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Last Updated: Friday, 21 July 2006, 15:14 GMT 16:14 UK
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Rob Freeman
By Rob Freeman
Click tip-ster

Rob Freeman, Click's very own Mr Fixit, troubleshoots your PC problems and helps you get the most out of your computer.

For me, one of the most revolutionary changes to computers in the last few years has been the USB flash drive.

Until fairly recently the most portable way of moving data was the trusty floppy disc. Obviously mobile, but at 1.4 meg it provides, by today's standards, hardly any space.

Even the simplest USB drive has many 10 times as much space, and having no moving parts means the risk of failure is greatly reduced.

Click viewer Rachel Buckley, in Moose Jaw, Canada, reports that:

My USB drive is far more rugged than I'd expected. I'd left it in my jeans when they went through the washing machine. Amazingly, all the data is still there, and I'm still using the drive today.

Every year classic computer hard drives have shrunk in size, grown in capacity and become ever more reliable. And they have certainly got cheaper.

However, says John Roughton, in Nagaland, India, it has been basically the same component for years:

The hard drive seems to be the weakest link in a PC. Yes, it now contains huge quantities of data, but it's slow! When I boot up it seems like I'm usually waiting for the hard drive. Can a more reliable component be developed to replace it? I've never had a processor break down, but I've had several hard drives crash. Are there any plans afoot in the world of computing to replace the hard drive?

You are absolutely right; it is a mechanical device, and it has a 100% chance of failure.

Sooner or later, it is going to die, but considering that this unit is spinning at over 7,000 revolutions per minute and that it lasts an average of six years, this is very good going.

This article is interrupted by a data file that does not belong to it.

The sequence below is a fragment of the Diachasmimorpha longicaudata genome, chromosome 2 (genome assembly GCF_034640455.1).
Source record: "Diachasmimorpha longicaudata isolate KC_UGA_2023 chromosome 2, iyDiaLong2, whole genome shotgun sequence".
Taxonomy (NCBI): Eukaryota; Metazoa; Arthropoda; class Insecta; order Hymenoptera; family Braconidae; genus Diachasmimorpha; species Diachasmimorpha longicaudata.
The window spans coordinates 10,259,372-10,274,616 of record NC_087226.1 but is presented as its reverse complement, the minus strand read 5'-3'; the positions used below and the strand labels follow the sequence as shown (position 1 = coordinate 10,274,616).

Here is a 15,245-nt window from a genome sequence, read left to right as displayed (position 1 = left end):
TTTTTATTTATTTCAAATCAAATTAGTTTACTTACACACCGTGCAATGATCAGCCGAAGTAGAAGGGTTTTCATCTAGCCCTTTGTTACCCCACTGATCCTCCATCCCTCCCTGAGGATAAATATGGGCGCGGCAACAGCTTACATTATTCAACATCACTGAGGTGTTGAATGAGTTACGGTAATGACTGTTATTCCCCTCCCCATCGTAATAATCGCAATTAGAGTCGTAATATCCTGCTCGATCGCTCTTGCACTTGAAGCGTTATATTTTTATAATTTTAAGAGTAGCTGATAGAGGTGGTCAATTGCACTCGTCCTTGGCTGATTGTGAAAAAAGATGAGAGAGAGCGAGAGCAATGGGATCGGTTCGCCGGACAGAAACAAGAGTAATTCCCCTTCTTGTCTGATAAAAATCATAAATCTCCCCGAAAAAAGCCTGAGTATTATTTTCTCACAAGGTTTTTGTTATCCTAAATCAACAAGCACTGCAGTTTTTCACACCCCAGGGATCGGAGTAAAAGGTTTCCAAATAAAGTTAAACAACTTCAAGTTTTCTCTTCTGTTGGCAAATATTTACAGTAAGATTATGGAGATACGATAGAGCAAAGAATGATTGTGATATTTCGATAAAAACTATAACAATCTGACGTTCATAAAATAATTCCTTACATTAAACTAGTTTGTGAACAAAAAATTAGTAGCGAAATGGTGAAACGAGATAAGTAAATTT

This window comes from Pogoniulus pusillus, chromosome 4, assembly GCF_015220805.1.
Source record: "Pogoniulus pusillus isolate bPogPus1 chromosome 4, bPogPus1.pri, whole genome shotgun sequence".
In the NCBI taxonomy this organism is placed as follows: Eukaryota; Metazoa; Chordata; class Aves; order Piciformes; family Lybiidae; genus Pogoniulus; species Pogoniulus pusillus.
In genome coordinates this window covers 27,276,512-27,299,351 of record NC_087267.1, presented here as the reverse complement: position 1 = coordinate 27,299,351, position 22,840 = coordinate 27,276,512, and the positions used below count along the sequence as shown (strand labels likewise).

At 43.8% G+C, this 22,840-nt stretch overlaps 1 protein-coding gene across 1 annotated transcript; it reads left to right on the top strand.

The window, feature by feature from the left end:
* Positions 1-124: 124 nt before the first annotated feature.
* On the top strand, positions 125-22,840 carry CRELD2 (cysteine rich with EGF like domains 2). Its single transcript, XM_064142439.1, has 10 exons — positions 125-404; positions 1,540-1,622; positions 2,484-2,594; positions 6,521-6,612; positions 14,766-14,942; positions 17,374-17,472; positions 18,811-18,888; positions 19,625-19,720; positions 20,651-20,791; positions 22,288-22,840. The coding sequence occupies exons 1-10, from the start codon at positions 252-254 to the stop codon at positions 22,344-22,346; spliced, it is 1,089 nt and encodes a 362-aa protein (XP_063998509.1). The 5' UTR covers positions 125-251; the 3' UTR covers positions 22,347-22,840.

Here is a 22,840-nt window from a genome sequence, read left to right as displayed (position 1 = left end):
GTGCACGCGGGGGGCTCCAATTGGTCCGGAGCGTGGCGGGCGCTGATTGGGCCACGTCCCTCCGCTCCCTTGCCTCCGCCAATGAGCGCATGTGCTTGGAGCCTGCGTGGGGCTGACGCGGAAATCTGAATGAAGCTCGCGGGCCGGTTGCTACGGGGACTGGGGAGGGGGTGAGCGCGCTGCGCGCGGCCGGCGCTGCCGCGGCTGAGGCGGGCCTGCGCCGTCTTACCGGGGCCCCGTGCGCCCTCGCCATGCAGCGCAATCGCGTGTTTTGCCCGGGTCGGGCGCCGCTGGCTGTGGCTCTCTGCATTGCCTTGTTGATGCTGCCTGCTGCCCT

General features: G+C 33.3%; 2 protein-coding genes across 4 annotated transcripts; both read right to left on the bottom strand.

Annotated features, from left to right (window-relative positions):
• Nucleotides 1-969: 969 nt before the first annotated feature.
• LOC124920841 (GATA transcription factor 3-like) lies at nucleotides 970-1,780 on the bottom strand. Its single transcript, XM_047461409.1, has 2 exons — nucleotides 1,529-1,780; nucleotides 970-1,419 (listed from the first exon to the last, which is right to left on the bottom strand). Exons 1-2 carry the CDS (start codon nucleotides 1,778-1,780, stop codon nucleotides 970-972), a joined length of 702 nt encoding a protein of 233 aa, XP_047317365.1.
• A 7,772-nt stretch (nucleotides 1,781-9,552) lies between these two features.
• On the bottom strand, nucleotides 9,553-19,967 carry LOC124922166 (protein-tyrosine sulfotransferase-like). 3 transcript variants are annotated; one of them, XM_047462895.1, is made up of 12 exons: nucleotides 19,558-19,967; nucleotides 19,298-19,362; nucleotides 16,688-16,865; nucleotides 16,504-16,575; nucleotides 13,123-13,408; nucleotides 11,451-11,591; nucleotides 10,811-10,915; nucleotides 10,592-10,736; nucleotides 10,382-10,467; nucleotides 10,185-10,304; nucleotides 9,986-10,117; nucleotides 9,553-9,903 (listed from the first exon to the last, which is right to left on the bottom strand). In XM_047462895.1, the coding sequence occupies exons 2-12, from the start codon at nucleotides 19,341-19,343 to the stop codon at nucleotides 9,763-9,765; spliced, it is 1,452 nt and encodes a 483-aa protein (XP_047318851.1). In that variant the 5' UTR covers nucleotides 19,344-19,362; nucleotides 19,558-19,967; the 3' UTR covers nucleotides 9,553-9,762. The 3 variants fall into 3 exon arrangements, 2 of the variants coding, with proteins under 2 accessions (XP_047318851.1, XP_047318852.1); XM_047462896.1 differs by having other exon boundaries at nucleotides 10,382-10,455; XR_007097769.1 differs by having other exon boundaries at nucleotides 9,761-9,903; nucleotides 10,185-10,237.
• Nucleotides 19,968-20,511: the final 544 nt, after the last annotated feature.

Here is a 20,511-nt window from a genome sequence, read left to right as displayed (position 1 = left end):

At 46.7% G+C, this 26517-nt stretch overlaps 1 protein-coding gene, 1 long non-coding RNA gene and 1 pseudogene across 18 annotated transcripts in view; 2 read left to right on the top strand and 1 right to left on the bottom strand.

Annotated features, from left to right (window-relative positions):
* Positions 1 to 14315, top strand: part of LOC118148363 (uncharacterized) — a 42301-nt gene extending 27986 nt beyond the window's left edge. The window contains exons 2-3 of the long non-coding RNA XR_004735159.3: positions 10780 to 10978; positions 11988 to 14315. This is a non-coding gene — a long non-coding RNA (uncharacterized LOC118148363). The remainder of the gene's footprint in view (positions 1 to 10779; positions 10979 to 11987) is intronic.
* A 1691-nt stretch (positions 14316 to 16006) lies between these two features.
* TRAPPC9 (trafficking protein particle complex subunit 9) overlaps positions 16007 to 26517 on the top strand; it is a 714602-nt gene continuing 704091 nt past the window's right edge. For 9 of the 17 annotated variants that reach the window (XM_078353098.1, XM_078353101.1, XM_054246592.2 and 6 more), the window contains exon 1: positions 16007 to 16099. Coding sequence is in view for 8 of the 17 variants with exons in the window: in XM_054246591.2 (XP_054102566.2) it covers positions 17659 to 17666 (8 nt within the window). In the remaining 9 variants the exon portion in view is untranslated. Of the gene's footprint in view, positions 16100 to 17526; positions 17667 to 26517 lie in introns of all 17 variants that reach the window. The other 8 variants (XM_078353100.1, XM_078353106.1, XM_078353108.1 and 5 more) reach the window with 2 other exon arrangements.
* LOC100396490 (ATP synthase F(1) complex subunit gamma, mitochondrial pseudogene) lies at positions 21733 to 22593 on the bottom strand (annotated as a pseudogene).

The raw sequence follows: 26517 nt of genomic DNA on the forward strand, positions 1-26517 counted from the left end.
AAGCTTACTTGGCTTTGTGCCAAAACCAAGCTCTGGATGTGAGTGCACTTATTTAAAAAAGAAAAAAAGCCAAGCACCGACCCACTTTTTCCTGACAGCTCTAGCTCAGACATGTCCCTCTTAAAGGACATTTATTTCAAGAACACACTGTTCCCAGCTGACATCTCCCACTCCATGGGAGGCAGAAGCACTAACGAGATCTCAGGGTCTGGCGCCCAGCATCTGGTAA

If you think they are slow now, try using a drive from 20 odd years ago - they were positively stationary.

Personally, I think it is only a matter of time before this piece of mechanical engineering is replaced by something of solid state.

USB drives do have their limitations though; Peder Christensen in Sweden has found out the main one:

On a recent programme you exploded the myth that repeatedly formatting a hard disk weakens the drive. It appears to be true for those flash disks, though. I have one such USB unit, where the manual expressly warns against repeatedly formatting the drive or accessing it with diagnostic software.

I am afraid you are right - the number of times you can store a file, and read it back on a flash disk is limited.

Drive diagnostic software repeatedly writes and erases files on a drive in order to check its performance, so this would shorten the life of a flash drive.

Luckily however, the limit is measured in hundreds of thousands of cycles. These should last years.

And some are multi-functional too. There are secure ones that ask for passwords, biometric ones that scan your fingerprints, MP3 players and watches, not to mention ones made out of sushi!

Definitely the weirdest one comes in the shape of a doll; to get to the USB plug, you have to pull her head off!

And finally, very practical for the folks in Moose Jaw, or Sweden for that matter - USB handwarmers.

There are many more examples of strange USB gadgets out there.

Flash discs are so much more useful than the old floppies, that they have quickly become indispensable to many.

And what has been amazing is the speed at which floppies have begun to vanish - just eight years and nowadays you would be hard pressed to find a new computer that can read floppy discs.

The ubiquity of USB devices has worried the corporate sector with suggestions that they should be banned in many workplaces, as gigabytes of valuable data can be walking out the door in the palm of somebody's hand.

One thing is for certain - solid state storage like this, is the future, but remember that your data only has a future if you back it up.

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